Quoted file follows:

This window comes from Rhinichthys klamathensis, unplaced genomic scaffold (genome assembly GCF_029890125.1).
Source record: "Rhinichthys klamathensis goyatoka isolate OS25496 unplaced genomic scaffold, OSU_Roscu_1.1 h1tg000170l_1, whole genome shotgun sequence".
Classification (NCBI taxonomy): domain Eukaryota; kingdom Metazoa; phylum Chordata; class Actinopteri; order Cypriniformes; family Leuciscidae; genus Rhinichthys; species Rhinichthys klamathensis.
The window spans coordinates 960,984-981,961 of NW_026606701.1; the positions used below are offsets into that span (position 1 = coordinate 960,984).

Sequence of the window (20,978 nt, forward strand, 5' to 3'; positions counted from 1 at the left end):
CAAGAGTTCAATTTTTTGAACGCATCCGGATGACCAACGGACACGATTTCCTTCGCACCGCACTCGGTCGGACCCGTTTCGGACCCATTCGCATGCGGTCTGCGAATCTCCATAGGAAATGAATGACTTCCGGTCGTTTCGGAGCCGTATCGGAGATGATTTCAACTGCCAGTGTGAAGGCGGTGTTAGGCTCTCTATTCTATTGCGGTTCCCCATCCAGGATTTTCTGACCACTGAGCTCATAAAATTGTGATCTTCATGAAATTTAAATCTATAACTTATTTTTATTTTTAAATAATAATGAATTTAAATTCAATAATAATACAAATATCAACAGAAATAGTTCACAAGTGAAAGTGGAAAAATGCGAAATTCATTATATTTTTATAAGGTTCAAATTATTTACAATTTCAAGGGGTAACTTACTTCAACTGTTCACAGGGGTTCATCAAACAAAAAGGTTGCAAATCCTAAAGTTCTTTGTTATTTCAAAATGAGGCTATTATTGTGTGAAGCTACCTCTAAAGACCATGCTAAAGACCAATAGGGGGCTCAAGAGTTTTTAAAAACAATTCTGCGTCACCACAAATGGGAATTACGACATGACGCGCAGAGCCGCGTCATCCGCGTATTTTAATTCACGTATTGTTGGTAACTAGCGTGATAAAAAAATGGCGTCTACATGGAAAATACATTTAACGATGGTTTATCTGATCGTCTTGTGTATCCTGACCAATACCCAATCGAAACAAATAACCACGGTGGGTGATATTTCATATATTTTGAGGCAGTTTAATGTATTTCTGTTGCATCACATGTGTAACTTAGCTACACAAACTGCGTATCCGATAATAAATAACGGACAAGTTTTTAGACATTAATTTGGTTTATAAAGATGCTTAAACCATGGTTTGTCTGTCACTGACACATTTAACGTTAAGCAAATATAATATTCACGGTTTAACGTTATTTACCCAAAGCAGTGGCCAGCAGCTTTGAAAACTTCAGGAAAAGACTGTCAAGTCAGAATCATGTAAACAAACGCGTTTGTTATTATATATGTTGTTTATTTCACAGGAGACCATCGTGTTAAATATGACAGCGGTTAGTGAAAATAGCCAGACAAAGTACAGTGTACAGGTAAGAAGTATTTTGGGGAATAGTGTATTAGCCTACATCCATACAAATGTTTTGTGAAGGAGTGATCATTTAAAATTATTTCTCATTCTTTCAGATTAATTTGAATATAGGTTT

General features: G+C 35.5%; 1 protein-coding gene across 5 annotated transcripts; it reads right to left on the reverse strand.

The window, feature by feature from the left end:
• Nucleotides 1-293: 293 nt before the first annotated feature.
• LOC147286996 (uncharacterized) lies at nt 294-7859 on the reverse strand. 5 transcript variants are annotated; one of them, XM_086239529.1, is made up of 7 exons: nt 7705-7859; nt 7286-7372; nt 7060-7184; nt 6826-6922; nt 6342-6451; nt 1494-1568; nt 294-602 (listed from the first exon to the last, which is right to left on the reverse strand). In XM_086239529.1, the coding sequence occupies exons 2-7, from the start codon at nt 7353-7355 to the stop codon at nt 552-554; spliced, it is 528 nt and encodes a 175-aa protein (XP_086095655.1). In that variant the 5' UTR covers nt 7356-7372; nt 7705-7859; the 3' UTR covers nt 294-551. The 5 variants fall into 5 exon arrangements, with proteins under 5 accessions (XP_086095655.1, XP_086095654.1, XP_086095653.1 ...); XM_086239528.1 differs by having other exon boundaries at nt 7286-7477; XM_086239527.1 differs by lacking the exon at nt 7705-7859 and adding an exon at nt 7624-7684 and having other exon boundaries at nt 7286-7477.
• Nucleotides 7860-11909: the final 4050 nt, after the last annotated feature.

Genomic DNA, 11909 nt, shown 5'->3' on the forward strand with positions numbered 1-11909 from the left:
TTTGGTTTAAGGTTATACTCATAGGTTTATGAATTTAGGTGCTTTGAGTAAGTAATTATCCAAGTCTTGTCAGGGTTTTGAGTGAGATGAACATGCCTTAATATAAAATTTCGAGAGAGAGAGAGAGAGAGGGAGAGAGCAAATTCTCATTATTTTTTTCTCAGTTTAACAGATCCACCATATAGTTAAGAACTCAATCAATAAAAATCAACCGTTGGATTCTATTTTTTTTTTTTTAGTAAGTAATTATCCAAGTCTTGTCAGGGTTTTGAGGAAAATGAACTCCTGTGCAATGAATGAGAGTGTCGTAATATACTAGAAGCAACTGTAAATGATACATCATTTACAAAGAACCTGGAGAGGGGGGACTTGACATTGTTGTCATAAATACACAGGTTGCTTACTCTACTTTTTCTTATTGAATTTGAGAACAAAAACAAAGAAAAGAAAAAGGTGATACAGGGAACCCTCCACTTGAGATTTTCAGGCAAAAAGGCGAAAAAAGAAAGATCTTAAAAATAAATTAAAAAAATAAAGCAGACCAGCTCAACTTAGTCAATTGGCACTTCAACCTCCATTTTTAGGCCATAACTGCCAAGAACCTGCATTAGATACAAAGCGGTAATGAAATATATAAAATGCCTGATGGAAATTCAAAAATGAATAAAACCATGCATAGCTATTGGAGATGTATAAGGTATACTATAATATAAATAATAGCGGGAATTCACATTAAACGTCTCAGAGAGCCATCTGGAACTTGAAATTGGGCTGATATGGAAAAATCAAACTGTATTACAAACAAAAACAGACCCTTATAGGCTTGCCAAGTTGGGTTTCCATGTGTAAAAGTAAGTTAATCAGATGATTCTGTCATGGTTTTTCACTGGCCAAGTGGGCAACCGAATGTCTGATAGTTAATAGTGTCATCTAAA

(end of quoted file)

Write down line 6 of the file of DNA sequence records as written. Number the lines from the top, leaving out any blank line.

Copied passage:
CAAGAGTTCAATTTTTTGAACGCATCCGGATGACCAACGGACACGATTTCCTTCGCACCGCACTCGGTCGGACCCGTTTCGGACCCATTCGCATGCGGTCTGCGAATCTCCATAGGAAATGAATGACTTCCGGTCGTTTCGGAGCCGTATCGGAGATGATTTCAACTGCCAGTGTGAAGGCGGTGTTAGGCTCTCTATTCTATTGCGGTTCCCCATCCAGGATTTTCTGACCACTGAGCTCATAAAATTGTGATCTTCATGAAATTTAAATCTATAACTTATTTTTATTTTTAAATAATAATGAATTTAAATTCAATAATAATACAAATATCAACAGAAATAGTTCACAAGTGAAAGTGGAAAAATGCGAAATTCATTATATTTTTATAAGGTTCAAATTATTTACAATTTCAAGGGGTAACTTACTTCAACTGTTCACAGGGGTTCATCAAACAAAAAGGTTGCAAATCCTAAAGTTCTTTGTTATTTCAAAATGAGGCTATTATTGTGTGAAGCTACCTCTAAAGACCATGCTAAAGACCAATAGGGGGCTCAAGAGTTTTTAAAAACAATTCTGCGTCACCACAAATGGGAATTACGACATGACGCGCAGAGCCGCGTCATCCGCGTATTTTAATTCACGTATTGTTGGTAACTAGCGTGATAAAAAAATGGCGTCTACATGGAAAATACATTTAACGATGGTTTATCTGATCGTCTTGTGTATCCTGACCAATACCCAATCGAAACAAATAACCACGGTGGGTGATATTTCATATATTTTGAGGCAGTTTAATGTATTTCTGTTGCATCACATGTGTAACTTAGCTACACAAACTGCGTATCCGATAATAAATAACGGACAAGTTTTTAGACATTAATTTGGTTTATAAAGATGCTTAAACCATGGTTTGTCTGTCACTGACACATTTAACGTTAAGCAAATATAATATTCACGGTTTAACGTTATTTACCCAAAGCAGTGGCCAGCAGCTTTGAAAACTTCAGGAAAAGACTGTCAAGTCAGAATCATGTAAACAAACGCGTTTGTTATTATATATGTTGTTTATTTCACAGGAGACCATCGTGTTAAATATGACAGCGGTTAGTGAAAATAGCCAGACAAAGTACAGTGTACAGGTAAGAAGTATTTTGGGGAATAGTGTATTAGCCTACATCCATACAAATGTTTTGTGAAGGAGTGATCATTTAAAATTATTTCTCATTCTTTCAGATTAATTTGAATATAGGTTT